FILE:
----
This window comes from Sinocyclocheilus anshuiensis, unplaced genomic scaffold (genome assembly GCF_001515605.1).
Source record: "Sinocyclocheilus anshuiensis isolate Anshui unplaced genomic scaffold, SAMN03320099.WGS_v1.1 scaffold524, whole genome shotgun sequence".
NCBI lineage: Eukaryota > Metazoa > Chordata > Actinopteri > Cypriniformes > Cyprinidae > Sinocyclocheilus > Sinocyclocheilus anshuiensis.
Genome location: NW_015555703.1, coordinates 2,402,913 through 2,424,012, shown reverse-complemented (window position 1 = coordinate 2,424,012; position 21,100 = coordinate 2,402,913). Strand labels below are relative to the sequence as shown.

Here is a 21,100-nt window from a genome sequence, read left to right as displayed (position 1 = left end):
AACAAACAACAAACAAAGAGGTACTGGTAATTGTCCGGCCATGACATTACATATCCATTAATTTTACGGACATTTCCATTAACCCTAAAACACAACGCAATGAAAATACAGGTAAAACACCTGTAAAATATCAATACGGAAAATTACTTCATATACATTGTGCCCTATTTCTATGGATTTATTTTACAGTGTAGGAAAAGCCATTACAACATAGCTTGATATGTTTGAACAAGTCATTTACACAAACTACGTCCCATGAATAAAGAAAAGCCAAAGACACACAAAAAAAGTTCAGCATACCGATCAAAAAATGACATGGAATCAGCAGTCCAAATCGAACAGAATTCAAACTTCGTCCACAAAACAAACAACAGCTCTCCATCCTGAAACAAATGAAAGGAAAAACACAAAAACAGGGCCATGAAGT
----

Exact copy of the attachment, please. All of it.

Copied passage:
This window comes from Sinocyclocheilus anshuiensis, unplaced genomic scaffold (genome assembly GCF_001515605.1).
Source record: "Sinocyclocheilus anshuiensis isolate Anshui unplaced genomic scaffold, SAMN03320099.WGS_v1.1 scaffold524, whole genome shotgun sequence".
NCBI lineage: Eukaryota > Metazoa > Chordata > Actinopteri > Cypriniformes > Cyprinidae > Sinocyclocheilus > Sinocyclocheilus anshuiensis.
Genome location: NW_015555703.1, coordinates 2,402,913 through 2,424,012, shown reverse-complemented (window position 1 = coordinate 2,424,012; position 21,100 = coordinate 2,402,913). Strand labels below are relative to the sequence as shown.

Here is a 21,100-nt window from a genome sequence, read left to right as displayed (position 1 = left end):
AACAAACAACAAACAAAGAGGTACTGGTAATTGTCCGGCCATGACATTACATATCCATTAATTTTACGGACATTTCCATTAACCCTAAAACACAACGCAATGAAAATACAGGTAAAACACCTGTAAAATATCAATACGGAAAATTACTTCATATACATTGTGCCCTATTTCTATGGATTTATTTTACAGTGTAGGAAAAGCCATTACAACATAGCTTGATATGTTTGAACAAGTCATTTACACAAACTACGTCCCATGAATAAAGAAAAGCCAAAGACACACAAAAAAAGTTCAGCATACCGATCAAAAAATGACATGGAATCAGCAGTCCAAATCGAACAGAATTCAAACTTCGTCCACAAAACAAACAACAGCTCTCCATCCTGAAACAAATGAAAGGAAAAACACAAAAACAGGGCCATGAAGT